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  5. Tracked this “study” down to the Stanford press release, that gives a huge blaring endorsement to outrage exploiter and self-proclaimed non-gamer game critic Anita Sarkeesian. I’m a Marxist feminist, but I think there’s a lot of largely un-addressed, uncritically accepted “social theory” passing for feminism and social justice activism, that really does not deserve to be considered so. It’s alarming to see the name of someone like Sarkeesian, and a for-profit website not affiliated with the “study” being cross promoted in such a press release:

    “Many female gamers assert that gaming culture is not welcoming to women. The website collects user-submitted accounts of sexual harassment women experience in online platforms such as Xbox Live. When women critique sexism in games and gamer culture, they are often dismissed or even bullied. Pop-culture critic Anita Sarkeesian faced a barrage of cyber-bullying – including threats of rape and death – for announcing a project examining common tropes of female characters in video games.”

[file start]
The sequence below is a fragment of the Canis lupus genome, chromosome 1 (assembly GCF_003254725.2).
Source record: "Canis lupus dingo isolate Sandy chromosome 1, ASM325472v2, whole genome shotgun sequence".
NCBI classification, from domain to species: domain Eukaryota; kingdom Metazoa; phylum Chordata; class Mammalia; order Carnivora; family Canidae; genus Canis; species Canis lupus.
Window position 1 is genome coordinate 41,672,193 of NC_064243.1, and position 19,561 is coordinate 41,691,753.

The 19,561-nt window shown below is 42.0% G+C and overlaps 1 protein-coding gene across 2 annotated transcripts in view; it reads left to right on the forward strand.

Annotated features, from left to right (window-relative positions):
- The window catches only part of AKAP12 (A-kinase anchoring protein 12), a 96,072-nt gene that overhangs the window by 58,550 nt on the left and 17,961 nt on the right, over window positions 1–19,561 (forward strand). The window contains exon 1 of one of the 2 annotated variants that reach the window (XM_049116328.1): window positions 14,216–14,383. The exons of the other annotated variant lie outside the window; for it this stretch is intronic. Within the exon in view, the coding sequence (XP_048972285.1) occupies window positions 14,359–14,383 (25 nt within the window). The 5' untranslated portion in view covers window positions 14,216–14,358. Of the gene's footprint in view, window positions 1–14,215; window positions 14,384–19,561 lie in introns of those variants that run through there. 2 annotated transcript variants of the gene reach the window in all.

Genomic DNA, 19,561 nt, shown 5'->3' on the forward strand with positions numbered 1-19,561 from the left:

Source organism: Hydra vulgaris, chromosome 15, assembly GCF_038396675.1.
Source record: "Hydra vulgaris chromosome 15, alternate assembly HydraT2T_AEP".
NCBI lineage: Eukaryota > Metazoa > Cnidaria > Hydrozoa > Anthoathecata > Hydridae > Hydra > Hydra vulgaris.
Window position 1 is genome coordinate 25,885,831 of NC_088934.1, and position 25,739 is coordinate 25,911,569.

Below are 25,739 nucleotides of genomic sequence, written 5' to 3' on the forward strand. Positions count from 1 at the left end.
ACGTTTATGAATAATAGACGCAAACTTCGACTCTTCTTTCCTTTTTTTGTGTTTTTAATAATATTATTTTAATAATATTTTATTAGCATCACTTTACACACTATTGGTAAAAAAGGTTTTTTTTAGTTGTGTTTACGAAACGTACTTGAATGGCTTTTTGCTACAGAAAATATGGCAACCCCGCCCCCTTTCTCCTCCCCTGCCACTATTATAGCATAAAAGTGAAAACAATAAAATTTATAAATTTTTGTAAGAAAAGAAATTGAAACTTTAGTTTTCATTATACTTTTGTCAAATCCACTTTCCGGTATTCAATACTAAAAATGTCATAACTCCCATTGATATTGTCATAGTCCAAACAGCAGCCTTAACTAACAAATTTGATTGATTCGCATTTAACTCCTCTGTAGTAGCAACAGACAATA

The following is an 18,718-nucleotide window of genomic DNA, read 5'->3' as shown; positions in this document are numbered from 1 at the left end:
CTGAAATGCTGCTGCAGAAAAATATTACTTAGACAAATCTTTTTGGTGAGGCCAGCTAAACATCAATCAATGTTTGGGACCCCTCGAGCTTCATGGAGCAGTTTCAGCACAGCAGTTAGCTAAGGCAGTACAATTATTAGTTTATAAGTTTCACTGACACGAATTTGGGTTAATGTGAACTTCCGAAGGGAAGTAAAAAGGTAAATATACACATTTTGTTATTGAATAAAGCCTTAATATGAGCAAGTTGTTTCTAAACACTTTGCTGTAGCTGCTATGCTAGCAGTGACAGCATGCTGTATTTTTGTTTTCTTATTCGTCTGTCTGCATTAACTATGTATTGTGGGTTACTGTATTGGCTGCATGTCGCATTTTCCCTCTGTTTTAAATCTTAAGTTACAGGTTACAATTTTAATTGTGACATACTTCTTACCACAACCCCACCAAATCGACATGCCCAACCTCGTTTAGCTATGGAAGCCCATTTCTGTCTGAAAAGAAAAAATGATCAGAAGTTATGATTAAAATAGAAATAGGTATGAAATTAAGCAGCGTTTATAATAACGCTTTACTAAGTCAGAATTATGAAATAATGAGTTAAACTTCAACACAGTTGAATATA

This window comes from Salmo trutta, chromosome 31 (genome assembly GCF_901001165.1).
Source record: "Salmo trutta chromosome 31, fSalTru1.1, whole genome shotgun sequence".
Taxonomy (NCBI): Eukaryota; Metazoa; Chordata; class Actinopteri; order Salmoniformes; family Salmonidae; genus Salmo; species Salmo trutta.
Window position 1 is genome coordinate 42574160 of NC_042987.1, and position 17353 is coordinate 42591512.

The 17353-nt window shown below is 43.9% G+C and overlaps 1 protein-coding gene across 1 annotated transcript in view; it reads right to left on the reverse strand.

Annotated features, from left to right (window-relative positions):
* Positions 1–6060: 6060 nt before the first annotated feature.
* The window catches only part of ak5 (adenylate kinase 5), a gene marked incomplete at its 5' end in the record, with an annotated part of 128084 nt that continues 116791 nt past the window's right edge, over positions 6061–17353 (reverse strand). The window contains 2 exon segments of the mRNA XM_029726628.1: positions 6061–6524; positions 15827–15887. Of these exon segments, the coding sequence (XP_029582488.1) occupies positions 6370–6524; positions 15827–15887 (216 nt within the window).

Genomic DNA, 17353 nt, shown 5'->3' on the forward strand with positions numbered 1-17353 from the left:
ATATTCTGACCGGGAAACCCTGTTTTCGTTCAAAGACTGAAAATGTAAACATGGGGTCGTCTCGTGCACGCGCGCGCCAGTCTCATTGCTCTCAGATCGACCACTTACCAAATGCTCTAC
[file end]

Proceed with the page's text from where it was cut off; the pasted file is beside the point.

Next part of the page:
I’m a scientist by training, and find a study that inserts such a blatantly value-laden, normative moral-philosophical concept like “rape myths” into “research”, to have no place in a serious scientific study. Its subtle, but perhaps even worse than seeing Shell or British Petroleum sponsor a study on “the global warming is man-made myth acceptance among players of post-apocalyptic games”.

    It seems like a fairly blatant attempt to insert a foregone moral conclusion into a study of psychology and self perception that would have been better served by examining self-perception in value neutral ways.